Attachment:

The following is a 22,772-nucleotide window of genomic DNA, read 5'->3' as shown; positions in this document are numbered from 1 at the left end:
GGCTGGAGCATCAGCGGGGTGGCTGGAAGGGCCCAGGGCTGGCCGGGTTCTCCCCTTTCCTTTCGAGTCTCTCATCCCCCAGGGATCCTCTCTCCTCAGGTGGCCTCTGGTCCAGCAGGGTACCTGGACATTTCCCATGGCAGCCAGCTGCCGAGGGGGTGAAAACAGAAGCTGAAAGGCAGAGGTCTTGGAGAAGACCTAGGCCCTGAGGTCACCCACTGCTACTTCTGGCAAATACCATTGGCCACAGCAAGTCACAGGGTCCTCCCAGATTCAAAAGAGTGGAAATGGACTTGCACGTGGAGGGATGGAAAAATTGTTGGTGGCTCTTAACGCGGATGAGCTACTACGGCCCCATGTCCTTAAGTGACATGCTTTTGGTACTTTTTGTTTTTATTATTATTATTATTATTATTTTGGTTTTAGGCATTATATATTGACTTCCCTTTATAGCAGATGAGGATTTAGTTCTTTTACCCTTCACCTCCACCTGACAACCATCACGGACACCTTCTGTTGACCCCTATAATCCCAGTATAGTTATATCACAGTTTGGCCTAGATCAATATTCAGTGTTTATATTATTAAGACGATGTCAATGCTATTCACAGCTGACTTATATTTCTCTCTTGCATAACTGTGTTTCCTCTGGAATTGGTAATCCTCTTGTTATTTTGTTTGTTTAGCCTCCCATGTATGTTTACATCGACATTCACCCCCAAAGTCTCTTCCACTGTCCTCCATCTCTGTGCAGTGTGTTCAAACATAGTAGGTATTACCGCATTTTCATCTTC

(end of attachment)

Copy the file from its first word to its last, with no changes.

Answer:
The following is a 22,772-nucleotide window of genomic DNA, read 5'->3' as shown; positions in this document are numbered from 1 at the left end:
GGCTGGAGCATCAGCGGGGTGGCTGGAAGGGCCCAGGGCTGGCCGGGTTCTCCCCTTTCCTTTCGAGTCTCTCATCCCCCAGGGATCCTCTCTCCTCAGGTGGCCTCTGGTCCAGCAGGGTACCTGGACATTTCCCATGGCAGCCAGCTGCCGAGGGGGTGAAAACAGAAGCTGAAAGGCAGAGGTCTTGGAGAAGACCTAGGCCCTGAGGTCACCCACTGCTACTTCTGGCAAATACCATTGGCCACAGCAAGTCACAGGGTCCTCCCAGATTCAAAAGAGTGGAAATGGACTTGCACGTGGAGGGATGGAAAAATTGTTGGTGGCTCTTAACGCGGATGAGCTACTACGGCCCCATGTCCTTAAGTGACATGCTTTTGGTACTTTTTGTTTTTATTATTATTATTATTATTATTTTGGTTTTAGGCATTATATATTGACTTCCCTTTATAGCAGATGAGGATTTAGTTCTTTTACCCTTCACCTCCACCTGACAACCATCACGGACACCTTCTGTTGACCCCTATAATCCCAGTATAGTTATATCACAGTTTGGCCTAGATCAATATTCAGTGTTTATATTATTAAGACGATGTCAATGCTATTCACAGCTGACTTATATTTCTCTCTTGCATAACTGTGTTTCCTCTGGAATTGGTAATCCTCTTGTTATTTTGTTTGTTTAGCCTCCCATGTATGTTTACATCGACATTCACCCCCAAAGTCTCTTCCACTGTCCTCCATCTCTGTGCAGTGTGTTCAAACATAGTAGGTATTACCGCATTTTCATCTTC